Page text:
Friday, November 30, 2007

What is Privacy?

My grandmother used to tell me never to do anything that I wouldn't want to see on the front page of the newspaper. Maybe she lived up to this ethical standard, but she'd be the only one. Substitute "internet" for "newspaper" and here we are.

In today's NY Times, there's an article about Facebook backing off its too aggressive advertising policy. No surprise.

The article had an interesting comment from an exec of a top interactive agency:

Isn’t this community getting a little hypocritical?... Now, all of a sudden, they don’t want to share something?
Well just because they want to share something doesn't mean they want to share it with you. I often have to remind my five year old of that.

More generally, though, the issue isn't revealing personal facts--people do that all the time in every human venue--the issue is having control over the personal facts you reveal.

There is a certain hypocrisy at work, but it's not a 50-million-strong mass hypocrisy. It's the hypocrisy of the media companies that back off personal targeting when it is exposed to their users but keep doing it when it's "behind the scenes, where consumers do not notice it."

Thursday, November 29, 2007

Into the Open, Into the Closed

When Fred Wilson said "open is the new closed" he was echoing Seth Goldstein's "closed is the new open", even if it sounds like he wasn't. I had a long incoherent post (what else is new?) about opening a few weeks ago. Here's a summary: every opening exposes something else that's closed.

Opening up a platform allows closed apps to better utilize it. The exposure of new closed opportunities creates new companies, creates new markets. This is good. It commoditizes the open layer--lowering prices--while creating the monetary incentive to innovate in the new closed layer.

There are two ways to play the opening: creating the open and riding the open. Seth rides the open by building a company that creates, distributes and monetizes closed widgets. Fred and USV creates the open by funding new, disruptive, businesses that commoditize the previously closed. Bug and Clickable are two good examples of companies that won't earn the rents afforded the closed but might garner smaller margins on much larger volumes.

Monday, November 26, 2007

Matchbox Branding

Kids' toys are an interesting business. The velocity of the viral marketing of kids' chatter is exceeded only by that of currency traders' jokes, it seems. One day every kid in town is playing on Club Penguin, the next they're all on WebKinz.

My kids are pretty impressed with brands in an enforcing-important-social-norms sort of way. Playing with the same toys is a way of building community, I suppose, much like listening to the same sorts of music or watching the same TV shows is for adults.

My son got a Matchbox car on Saturday, a Mini-Cooper. How much does Matchbox pay to license the image of the car? I'm sure Matchbox does pay BMW something. But shouldn't it be the other way around? It's the ultimate in product-placement. Every time I look at one of my son's Matchbox replicas of a late 60s muscle car, I get the sort of product lust I never get from ads, left over from the Matchbox cars from when I was a kid. What better way to create product pressure for high-end cars fifteen years from now than molding the brains of five year old boys?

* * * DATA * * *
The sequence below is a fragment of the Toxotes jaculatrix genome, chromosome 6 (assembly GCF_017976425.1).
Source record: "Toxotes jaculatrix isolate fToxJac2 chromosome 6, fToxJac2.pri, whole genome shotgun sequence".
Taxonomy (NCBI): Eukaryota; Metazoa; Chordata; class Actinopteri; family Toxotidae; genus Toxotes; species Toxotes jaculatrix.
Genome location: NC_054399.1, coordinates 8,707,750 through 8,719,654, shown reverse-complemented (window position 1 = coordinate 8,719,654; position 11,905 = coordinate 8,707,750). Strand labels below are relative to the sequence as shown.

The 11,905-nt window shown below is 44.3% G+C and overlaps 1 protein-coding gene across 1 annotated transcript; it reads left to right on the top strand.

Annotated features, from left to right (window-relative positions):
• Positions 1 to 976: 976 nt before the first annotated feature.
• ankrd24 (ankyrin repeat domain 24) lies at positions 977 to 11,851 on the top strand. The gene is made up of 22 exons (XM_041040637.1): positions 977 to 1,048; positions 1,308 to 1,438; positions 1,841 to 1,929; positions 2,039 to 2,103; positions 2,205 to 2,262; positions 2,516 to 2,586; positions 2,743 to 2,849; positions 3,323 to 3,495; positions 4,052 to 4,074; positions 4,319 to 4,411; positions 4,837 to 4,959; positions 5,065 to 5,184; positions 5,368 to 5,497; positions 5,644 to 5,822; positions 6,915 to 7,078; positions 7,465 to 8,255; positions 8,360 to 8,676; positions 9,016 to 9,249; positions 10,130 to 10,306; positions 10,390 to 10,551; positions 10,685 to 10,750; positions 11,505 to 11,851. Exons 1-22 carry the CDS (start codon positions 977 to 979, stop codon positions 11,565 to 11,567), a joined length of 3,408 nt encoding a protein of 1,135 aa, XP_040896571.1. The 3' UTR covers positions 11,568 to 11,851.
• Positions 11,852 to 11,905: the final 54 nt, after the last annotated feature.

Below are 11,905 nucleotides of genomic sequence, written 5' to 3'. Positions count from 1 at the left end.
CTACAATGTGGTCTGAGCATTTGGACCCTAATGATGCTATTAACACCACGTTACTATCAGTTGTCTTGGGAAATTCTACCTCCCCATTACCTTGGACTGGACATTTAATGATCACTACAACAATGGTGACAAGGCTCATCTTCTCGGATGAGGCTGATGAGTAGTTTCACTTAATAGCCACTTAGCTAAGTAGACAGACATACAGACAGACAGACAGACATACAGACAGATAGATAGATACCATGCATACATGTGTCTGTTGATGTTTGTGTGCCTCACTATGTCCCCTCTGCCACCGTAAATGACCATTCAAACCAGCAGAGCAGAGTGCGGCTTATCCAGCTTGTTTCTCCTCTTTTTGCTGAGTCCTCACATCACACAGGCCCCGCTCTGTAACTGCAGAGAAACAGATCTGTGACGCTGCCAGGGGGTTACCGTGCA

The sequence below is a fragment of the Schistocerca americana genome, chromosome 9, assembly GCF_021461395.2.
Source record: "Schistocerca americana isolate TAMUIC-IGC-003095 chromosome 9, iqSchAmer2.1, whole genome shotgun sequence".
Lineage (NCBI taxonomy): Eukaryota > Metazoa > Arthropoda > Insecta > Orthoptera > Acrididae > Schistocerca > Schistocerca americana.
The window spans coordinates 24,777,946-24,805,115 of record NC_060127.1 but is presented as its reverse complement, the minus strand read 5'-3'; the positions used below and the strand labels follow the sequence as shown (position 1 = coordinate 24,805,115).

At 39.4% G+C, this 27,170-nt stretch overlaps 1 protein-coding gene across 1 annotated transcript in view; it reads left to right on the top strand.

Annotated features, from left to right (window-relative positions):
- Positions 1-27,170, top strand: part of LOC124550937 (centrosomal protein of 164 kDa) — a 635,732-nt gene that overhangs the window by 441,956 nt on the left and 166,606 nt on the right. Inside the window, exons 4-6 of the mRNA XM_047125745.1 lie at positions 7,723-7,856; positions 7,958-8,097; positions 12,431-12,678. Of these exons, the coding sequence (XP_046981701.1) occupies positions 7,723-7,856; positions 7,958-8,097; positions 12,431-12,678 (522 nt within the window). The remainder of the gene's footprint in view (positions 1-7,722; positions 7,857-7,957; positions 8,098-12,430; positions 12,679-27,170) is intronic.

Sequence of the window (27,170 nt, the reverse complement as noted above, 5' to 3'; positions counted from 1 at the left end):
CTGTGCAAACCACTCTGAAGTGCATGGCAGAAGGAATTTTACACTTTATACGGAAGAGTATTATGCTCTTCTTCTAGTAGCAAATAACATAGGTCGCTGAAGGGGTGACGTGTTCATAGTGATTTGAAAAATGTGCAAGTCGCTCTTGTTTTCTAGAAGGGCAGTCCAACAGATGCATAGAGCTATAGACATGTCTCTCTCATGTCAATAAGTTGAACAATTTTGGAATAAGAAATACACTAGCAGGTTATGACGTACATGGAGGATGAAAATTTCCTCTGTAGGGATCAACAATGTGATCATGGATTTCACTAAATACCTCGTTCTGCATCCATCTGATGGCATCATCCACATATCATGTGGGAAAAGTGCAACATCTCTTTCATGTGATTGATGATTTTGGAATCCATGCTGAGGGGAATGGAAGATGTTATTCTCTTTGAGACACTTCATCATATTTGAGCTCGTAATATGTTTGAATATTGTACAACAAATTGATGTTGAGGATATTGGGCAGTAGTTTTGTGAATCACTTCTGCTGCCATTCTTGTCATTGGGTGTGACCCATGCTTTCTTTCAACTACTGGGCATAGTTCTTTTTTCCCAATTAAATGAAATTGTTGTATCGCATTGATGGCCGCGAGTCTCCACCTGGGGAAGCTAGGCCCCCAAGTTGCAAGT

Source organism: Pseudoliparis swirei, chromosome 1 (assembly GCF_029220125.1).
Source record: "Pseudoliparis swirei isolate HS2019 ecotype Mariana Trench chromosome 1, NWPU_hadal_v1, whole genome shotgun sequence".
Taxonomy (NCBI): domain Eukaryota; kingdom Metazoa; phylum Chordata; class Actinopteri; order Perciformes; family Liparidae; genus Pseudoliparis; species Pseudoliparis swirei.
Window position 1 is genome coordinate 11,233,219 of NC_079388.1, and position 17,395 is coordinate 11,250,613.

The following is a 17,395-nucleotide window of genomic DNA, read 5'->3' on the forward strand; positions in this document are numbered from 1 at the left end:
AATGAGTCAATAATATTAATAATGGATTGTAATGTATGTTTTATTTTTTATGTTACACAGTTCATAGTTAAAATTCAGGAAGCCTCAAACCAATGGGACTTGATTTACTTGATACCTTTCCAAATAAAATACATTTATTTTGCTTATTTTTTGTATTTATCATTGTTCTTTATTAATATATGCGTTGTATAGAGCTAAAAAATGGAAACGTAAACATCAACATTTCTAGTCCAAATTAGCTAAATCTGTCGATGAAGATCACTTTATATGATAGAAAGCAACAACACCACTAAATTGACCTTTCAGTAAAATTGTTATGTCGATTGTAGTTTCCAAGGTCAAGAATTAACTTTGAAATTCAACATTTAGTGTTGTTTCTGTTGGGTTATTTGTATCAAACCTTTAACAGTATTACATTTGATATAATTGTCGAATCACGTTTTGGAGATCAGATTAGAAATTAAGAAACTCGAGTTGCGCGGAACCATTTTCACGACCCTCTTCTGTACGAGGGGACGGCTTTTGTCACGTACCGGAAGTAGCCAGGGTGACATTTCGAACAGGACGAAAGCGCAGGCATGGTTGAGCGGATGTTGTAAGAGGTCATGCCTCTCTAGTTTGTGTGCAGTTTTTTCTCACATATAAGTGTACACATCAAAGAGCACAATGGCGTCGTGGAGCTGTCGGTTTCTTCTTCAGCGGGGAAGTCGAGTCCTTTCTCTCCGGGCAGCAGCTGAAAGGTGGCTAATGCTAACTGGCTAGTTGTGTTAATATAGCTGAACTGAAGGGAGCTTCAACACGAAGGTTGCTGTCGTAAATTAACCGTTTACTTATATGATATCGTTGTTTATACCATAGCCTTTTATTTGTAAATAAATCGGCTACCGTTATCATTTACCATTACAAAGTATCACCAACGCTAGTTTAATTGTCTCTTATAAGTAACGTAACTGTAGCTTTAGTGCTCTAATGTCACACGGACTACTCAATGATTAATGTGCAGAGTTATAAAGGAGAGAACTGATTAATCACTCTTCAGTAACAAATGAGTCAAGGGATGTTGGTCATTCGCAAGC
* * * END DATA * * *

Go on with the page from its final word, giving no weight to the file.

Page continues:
Wednesday, November 21, 2007


Robin Hanson over at Overcoming Bias, one of my favorite blogs, is contemplating stopping his contributions. He says

I've been wondering for a while if I should be blogging. Blogging is less of a conversation than I'd hoped, even among blog coauthors. It feels great to quickly put an idea "out there" in an accessible form, but I'm not sure such ideas have much chance to be built on by others. And it does take time.
Why does it not seem like a conversation? Maybe because Robin's expecting people to comment more?

Fred Wilson, a while ago, said "A blog without comments is a one way medium. And that's not as good as a conversation." I disagree.

If you have something to say, why not blog it and link? Then people can comment on your input in a way that's trackable but is asynchronous. I'll comment when I already have an opinion. But when I need to think about something, I'm not going to go back and find the post and then comment. What would happen to this post if I put it as a comment to Fred's July post linked-to above? I'd be talking to the air.

Professors do research; they also teach seminars. In their research they publish and cite and other researchers read the articles and then respond and cite. In the seminars the professors talk and the students comment. The latter is a great way for the students and professors to learn about the state of play as it stands. The former, though, is the best known way to advance the state of play.

Robin and Eliezer have changed the way I think. I'm not smart enough to comment in real time, but that makes their blog no less valuable. Please don't stop, Robin.

Tuesday, November 20, 2007

Advertising: More of the Same, More More More